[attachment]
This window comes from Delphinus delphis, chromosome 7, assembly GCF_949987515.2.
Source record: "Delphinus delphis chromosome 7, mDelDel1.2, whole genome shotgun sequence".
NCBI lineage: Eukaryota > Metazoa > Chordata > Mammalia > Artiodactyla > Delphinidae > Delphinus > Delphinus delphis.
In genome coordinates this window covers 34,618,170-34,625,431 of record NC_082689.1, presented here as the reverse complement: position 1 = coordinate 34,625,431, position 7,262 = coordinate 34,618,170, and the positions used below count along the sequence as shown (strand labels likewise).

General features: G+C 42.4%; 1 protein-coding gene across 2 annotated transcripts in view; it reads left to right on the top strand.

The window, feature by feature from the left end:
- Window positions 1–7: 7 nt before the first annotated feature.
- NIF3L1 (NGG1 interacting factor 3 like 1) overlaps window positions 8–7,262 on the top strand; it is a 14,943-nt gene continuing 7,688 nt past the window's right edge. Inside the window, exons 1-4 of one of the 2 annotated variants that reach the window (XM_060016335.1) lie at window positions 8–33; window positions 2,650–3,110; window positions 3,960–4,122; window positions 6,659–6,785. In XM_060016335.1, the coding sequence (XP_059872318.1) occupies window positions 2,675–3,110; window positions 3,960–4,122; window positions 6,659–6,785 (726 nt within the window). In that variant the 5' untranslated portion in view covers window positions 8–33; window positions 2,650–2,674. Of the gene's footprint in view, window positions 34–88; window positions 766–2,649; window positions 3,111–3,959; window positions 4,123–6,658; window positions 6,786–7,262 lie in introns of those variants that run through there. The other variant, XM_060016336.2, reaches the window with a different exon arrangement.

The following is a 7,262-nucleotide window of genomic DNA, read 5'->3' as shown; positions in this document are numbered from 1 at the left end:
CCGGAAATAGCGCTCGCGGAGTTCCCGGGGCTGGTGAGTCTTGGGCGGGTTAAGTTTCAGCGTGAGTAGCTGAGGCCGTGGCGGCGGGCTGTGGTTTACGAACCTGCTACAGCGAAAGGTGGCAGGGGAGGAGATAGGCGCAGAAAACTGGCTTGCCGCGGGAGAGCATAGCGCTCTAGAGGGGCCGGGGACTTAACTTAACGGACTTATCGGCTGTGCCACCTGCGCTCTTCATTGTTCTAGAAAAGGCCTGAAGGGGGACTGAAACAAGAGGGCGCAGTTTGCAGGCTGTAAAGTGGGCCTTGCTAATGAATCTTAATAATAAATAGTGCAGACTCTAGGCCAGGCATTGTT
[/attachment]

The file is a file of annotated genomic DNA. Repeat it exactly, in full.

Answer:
This window comes from Delphinus delphis, chromosome 7, assembly GCF_949987515.2.
Source record: "Delphinus delphis chromosome 7, mDelDel1.2, whole genome shotgun sequence".
NCBI lineage: Eukaryota > Metazoa > Chordata > Mammalia > Artiodactyla > Delphinidae > Delphinus > Delphinus delphis.
In genome coordinates this window covers 34,618,170-34,625,431 of record NC_082689.1, presented here as the reverse complement: position 1 = coordinate 34,625,431, position 7,262 = coordinate 34,618,170, and the positions used below count along the sequence as shown (strand labels likewise).

General features: G+C 42.4%; 1 protein-coding gene across 2 annotated transcripts in view; it reads left to right on the top strand.

The window, feature by feature from the left end:
- Window positions 1–7: 7 nt before the first annotated feature.
- NIF3L1 (NGG1 interacting factor 3 like 1) overlaps window positions 8–7,262 on the top strand; it is a 14,943-nt gene continuing 7,688 nt past the window's right edge. Inside the window, exons 1-4 of one of the 2 annotated variants that reach the window (XM_060016335.1) lie at window positions 8–33; window positions 2,650–3,110; window positions 3,960–4,122; window positions 6,659–6,785. In XM_060016335.1, the coding sequence (XP_059872318.1) occupies window positions 2,675–3,110; window positions 3,960–4,122; window positions 6,659–6,785 (726 nt within the window). In that variant the 5' untranslated portion in view covers window positions 8–33; window positions 2,650–2,674. Of the gene's footprint in view, window positions 34–88; window positions 766–2,649; window positions 3,111–3,959; window positions 4,123–6,658; window positions 6,786–7,262 lie in introns of those variants that run through there. The other variant, XM_060016336.2, reaches the window with a different exon arrangement.

The following is a 7,262-nucleotide window of genomic DNA, read 5'->3' as shown; positions in this document are numbered from 1 at the left end:
CCGGAAATAGCGCTCGCGGAGTTCCCGGGGCTGGTGAGTCTTGGGCGGGTTAAGTTTCAGCGTGAGTAGCTGAGGCCGTGGCGGCGGGCTGTGGTTTACGAACCTGCTACAGCGAAAGGTGGCAGGGGAGGAGATAGGCGCAGAAAACTGGCTTGCCGCGGGAGAGCATAGCGCTCTAGAGGGGCCGGGGACTTAACTTAACGGACTTATCGGCTGTGCCACCTGCGCTCTTCATTGTTCTAGAAAAGGCCTGAAGGGGGACTGAAACAAGAGGGCGCAGTTTGCAGGCTGTAAAGTGGGCCTTGCTAATGAATCTTAATAATAAATAGTGCAGACTCTAGGCCAGGCATTGTT